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goto-instrument - Man Page

Perform analysis or instrumentation of goto binaries


goto-instrument [-?] [-h] [--help]

show help

goto-instrument --version

show version and exit

goto-instrument [options] in [out]

perform analysis or instrumentation


goto-instrument reads a GOTO binary, performs a given program transformation, and then writes the resulting program as GOTO binary on disk.


Dump Source


generate C source

--dump-c-type-header m

generate a C header for types local in m


generate C++ source


generate C source expanding libc includes


generate C source with all includes


include input generator in output


print program as constrained horn clauses



show the properties, but don't run analysis


generate HTML property documentation


generate Latex property documentation


show loaded symbol table


list symbols with type information


show loaded goto program


list loaded goto functions


count effective lines of code


list full path names of lines containing code


count the total number of bits of global objects


print statistics about control-flow graph paths


show all source locations


generate CFG graph in DOT format


show verbose internal representation of the program


list functions without body


list all function calls with their arguments


show graph of function calls


show graph of function calls potentially reachable from main function


show the class hierarchy


enable additional well-formedness checks on the goto program


enable additional well-formedness checks on the SSA representation


check the well-formedness of the passed in GOTO binary and then exit


do concrete execution

Data-flow analyses


show struct members that might be concurrently accessed


show instructions that may be executed by more than one thread


show pointer expressions that are trivially dominated by a not-null check


show pointer expressions that are trivially dominated by a not-null check *and* used as a dereference operand


show points-to information (using value sets)


show may-alias information over globals


show procedure-local pointer analysis


perform escape analysis


show results of escape analysis


perform configurable bitvector analysis


show results of configurable bitvector analysis


perform interval analysis


show results of interval analysis


show maybe-uninitialized variables


show points-to information


show read-write sets


show function call sequences


show reaching definitions


show program-dependence graph


show single-entry-single-exit regions

Safety checks


ignore user assertions


enable array bounds checks


enable pointer checks


enable memory leak checks


Enable memory cleanup checks: assert that all dynamically allocated memory is explicitly freed before terminating the program.


enable division by zero checks


enable signed arithmetic over- and underflow checks


enable arithmetic over- and underflow checks


enable pointer arithmetic over- and underflow checks


check whether values can be represented after type cast


check shift greater than bit-width


check floating-point for +/-Inf


check floating-point for NaN


checks that all enum type expressions have values in the enum range


checks that all pointers in pointer primitives are valid or null


include checks that are trivially true

--error-label label

check that label is unreachable


ignore assertions in built-in library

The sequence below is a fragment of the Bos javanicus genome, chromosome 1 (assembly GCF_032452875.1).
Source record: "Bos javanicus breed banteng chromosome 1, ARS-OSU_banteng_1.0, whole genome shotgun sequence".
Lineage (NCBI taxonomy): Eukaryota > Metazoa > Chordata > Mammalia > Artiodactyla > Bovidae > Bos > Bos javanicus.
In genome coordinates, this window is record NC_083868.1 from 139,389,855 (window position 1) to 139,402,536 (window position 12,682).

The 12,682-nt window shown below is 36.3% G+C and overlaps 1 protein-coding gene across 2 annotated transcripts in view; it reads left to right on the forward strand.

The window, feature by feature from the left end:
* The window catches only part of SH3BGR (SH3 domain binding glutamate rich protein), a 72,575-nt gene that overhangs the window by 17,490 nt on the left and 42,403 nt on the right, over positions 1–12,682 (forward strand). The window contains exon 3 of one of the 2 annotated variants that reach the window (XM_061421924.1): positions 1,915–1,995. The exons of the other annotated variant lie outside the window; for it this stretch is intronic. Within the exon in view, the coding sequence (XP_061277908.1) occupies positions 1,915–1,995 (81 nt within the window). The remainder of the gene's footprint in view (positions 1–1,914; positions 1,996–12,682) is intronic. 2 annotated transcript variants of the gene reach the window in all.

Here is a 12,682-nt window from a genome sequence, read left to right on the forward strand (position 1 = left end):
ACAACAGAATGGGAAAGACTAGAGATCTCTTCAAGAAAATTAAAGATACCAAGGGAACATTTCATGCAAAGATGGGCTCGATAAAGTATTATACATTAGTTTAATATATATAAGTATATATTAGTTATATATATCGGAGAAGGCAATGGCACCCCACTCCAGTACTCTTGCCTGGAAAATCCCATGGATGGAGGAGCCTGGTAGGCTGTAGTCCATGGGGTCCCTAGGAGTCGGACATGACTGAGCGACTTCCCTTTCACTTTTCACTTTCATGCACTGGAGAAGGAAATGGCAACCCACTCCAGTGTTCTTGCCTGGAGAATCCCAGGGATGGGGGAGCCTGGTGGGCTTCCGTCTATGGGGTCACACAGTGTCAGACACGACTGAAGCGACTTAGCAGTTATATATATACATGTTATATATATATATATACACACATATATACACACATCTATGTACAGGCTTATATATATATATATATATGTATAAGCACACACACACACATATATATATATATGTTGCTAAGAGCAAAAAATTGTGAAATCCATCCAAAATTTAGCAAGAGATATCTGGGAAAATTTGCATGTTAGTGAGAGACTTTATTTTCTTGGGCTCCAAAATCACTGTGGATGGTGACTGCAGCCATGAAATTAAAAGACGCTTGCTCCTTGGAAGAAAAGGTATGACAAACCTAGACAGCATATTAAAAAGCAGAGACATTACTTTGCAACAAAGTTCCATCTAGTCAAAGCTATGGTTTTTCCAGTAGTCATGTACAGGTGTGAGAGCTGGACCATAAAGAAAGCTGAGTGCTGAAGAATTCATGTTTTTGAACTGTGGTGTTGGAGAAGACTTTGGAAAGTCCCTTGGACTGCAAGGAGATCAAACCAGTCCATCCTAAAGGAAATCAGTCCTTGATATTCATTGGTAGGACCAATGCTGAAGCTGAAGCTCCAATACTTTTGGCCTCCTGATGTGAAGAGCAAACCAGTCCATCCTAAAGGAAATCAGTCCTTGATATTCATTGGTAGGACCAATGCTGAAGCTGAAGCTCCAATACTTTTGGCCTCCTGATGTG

ignore user assertions


ignore user assumptions


convert user assertions to assumptions


add checks for uninitialized locals (experimental)

--stack-depth n

add check that call stack size of non-inlined functions never exceeds n


add floating-point data race checks

Semantic transformations

--nondet-volatile-variable variable

By default, cbmc(1) treats volatile variables the same as non-volatile variables.  That is, it assumes that a volatile variable does not change between subsequent reads, unless it was written to by the program. With the above options, goto-instrument can be instructed to instrument the given goto program such as to (1) make reads from all volatile expressions non-deterministic (--nondet-volatile), (2) make reads from specific variables non-deterministic (--nondet-volatile-variable), or (3) model reads from specific variables by given models (--nondet-volatile-model).

Below we give two usage examples for the options. Consider the following test, for function get_celsius and with harness test_get_celsius:

#include <assert.h>
#include <limits.h>
#include <stdint.h>

// hardware sensor for temperature in kelvin
extern volatile uint16_t temperature;

int get_celsius() {
  if (temperature > (1000 + 273)) {
    return INT_MIN; // value indicating error
  return temperature - 273;

void test_get_celsius() {
  int t = get_celsius();
  assert(t == INT_MIN || t <= 1000);
  assert(t == INT_MIN || t >= -273);

Here the variable temperature corresponds to a hardware sensor. It returns the current temperature on each read. The get_celsius function converts the value in Kelvin to degrees Celsius, given the value is in the expected range.  However, it has a bug where it reads temperature a second time after the check, which may yield a value for which the check would not succeed. Verifying this program as is with cbmc(1) would yield a verification success. We can use goto-instrument to make reads from temperature non-deterministic:

goto-cc -o get_celsius_test.gb get_celsius_test.c
goto-instrument --nondet-volatile-variable temperature \
  get_celsius_test.gb get_celsius_test-mod.gb
cbmc --function test_get_celsius get_celsius_test-mod.gb

Here the final invocation of cbmc(1) correctly reports a verification failure.

--nondet-volatile-model variable:model

Simply treating volatile variables as non-deterministic may for some use cases be too inaccurate. Consider the following test, for function get_message and with harness test_get_message: